Burns is the first name that came to mind, but I’ll go with the obvious answer: Edey. His Elite Eight performance against Tennessee was one of the most singularly dominant showings I’ve ever seen, and for Purdue to win two games in Phoenix, he’ll have to be near — or above — that same level for another 80 minutes. Especially if Edey downs America’s new sensation, Burns, and then potential lottery pick Clingan in the title game, we’ll be talking about him in a new air. The guy’s obviously a generational player — he’s going to be the first back-to-back Wooden Award winner since Ralph Sampson in the ’80s — but I’m not sure we’re talking enough about the totality of this season should Purdue win it all. In that case, you could easily make the argument that Edey — the nation’s leading scorer — had the best college basketball season of all time. — Marks


Are we headed for a Zach Edey collision against Donovan Clingan? (Lon Horwedel / USA Today)

If I knew for sure he’d get two games, I’d go Burns. Because the more you watch NC State’s nimble giant, the more you love him. But I’ll bet on someone I’m confident will play Saturday and Monday: Clingan. My suspicion is he’ll continue his ascent to full-blown star status with a monster performance against either Edey or Burns for all the marbles. “Cling Kong” has been a monster this postseason. In the last five games, he’s averaged 17 points, 11.2 boards, 3.2 blocks and 1.2 steals in just 25 minutes per game. He completely dominated Illinois in the Elite Eight, allowing zero made shots when he contested them. – Tucker

Clingan. Alabama’s bigs are on the thinner side, similar to the Illini’s Coleman Hawkins, and we just saw how that went — Clingan scored 22 points on just 12 shots. He could dominate offensively in that game again, but the main reason he’ll be the star is his defense. He’s going to make it really hard for Alabama to score at the rim, and then he’s going to be tasked with his biggest challenge of the year against Edey. If there’s anyone built to slow Edey, it’s Clingan. But if Edey wins that matchup and Purdue ends up the champion, then the answer is Edey. The real answer is the center on the team that ends up winning this, unless it’s somehow Alabama. And if that’s the case, then Sears will have made a gazillion 3s. — Moore

Favorite tournament moment so far?

Being careful with wording here, given my 13 years covering Kentucky. Let’s not call it favorite, rather most unforgettable moment of the tournament was “future insurance salesman” Jack Gohlke of Oakland drilling 10 3-pointers – some of them despite tight defense and absurd launch angles – to stun the Wildcats in the first round … only to sink six more in the second round and almost end NC State’s run. That performance by Gohlke, the Golden Grizzlies and their coach of 40 (!!!) years, Greg Kampe, is everything we love about the NCAA Tournament. And reason enough to leave the damn thing alone. – Tucker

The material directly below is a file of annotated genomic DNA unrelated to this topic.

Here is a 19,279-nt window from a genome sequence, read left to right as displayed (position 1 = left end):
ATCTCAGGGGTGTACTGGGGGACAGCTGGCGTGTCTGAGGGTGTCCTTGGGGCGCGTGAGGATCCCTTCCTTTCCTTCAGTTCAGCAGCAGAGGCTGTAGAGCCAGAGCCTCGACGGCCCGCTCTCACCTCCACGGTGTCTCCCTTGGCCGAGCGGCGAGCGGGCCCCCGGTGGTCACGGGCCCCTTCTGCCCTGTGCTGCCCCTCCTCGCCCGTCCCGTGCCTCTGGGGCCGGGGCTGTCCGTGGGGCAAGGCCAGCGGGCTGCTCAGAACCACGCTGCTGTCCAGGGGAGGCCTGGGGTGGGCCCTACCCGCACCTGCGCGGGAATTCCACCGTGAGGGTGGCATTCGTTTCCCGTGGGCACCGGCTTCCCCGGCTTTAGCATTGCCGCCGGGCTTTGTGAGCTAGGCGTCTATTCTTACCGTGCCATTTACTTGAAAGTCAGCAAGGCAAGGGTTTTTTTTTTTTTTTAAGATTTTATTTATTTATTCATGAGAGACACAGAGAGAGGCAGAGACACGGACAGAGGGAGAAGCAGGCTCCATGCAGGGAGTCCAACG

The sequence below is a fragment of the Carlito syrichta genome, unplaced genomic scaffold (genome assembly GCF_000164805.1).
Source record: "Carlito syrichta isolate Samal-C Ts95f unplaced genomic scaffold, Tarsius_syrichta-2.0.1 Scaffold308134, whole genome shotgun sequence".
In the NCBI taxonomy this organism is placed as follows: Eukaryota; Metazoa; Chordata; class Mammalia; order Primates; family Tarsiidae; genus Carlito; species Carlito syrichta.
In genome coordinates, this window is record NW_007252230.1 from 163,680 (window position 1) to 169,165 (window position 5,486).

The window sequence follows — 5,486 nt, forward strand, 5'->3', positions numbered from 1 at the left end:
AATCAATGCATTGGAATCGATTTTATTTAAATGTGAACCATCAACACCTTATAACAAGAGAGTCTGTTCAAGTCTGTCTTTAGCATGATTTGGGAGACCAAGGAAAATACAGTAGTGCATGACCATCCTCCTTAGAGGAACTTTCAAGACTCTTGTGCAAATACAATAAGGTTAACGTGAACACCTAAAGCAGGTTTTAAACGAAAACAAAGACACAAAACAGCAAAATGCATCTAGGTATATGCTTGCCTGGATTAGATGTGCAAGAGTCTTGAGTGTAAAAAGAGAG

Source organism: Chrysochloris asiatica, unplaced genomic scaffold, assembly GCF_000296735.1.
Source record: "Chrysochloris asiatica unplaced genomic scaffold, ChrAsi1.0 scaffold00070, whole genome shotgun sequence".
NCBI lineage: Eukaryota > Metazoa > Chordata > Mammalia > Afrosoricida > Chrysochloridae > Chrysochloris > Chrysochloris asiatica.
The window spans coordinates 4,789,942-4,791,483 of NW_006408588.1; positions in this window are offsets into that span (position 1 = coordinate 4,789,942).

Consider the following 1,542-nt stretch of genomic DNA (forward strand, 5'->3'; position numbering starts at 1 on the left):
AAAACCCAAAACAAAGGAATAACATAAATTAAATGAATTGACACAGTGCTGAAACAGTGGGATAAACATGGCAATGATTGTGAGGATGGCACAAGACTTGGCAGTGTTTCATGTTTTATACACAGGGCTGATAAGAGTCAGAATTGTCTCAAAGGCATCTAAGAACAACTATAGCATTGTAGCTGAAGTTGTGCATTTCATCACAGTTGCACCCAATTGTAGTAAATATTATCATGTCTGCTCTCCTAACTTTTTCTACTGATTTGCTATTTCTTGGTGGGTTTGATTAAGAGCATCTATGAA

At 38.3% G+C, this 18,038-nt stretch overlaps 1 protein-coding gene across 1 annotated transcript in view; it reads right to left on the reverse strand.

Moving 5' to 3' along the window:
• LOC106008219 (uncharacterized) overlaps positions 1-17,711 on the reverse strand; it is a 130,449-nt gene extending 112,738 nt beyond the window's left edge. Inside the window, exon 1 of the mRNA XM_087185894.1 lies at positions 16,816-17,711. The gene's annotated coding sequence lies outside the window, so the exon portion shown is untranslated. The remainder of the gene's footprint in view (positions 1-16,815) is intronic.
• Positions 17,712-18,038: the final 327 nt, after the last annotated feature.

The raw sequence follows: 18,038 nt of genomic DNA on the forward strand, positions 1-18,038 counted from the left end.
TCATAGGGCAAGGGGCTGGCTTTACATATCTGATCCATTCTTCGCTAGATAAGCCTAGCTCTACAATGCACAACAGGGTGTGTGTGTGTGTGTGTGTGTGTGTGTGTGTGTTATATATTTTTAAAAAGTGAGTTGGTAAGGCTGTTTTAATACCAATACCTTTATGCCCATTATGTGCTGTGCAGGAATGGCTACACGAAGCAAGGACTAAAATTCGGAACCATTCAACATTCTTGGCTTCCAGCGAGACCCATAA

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Oakland’s Jack Gohlke, the unlikely NCAA Tournament hero we never saw coming

In-person? Haven’t been privy to many epic moments, but Yale’s upset of Auburn was entertaining on many levels. Witnessing the underdog consume a favorite that very obviously underestimated them is always fun. James Jones is underrated as a head coach and earned a moment like that. Mostly, though, the absolute fire spit by Yale fans sitting directly behind me was hilariously stunning, be it directed at the opponent, the Bulldogs themselves or even Jones. Like these fans were mean. Angry. Like old men trying to return soup at a deli. Who knew! — Hamilton

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Yale beating Auburn is ‘what makes March Madness special’

Seeing Matt Painter advance to a Final Four and get to celebrate with Gene Keady and former Purdue star Robbie Hummel, who was there calling the game for radio. Dana O’Neil’s final section of her behind-the-scenes piece on Purdue’s run to the Final Four had me searching for tissues on my flight home Monday. Painter and that team has caught so much grief for the last year — if you don’t believe it, go look in the comments anytime we wrote about Purdue or ranked Purdue No. 1 — and a redemption story is just one of the best things sports has to offer. Witnessing Burns mania in person is a close second, but nothing beats the Purdue-Tennessee game, with Edey and Dalton Knecht trading buckets and momentum swinging back and forth, and the celebration after. — Moore

For info on tickets, click here.

(Top photo of Alabama’s Mark Sears, UConn’s Cam Spencer and NC State’s DJ Burns Jr.: Kirby Lee, Winslow Townson and Kevin Jairaj / USA Today)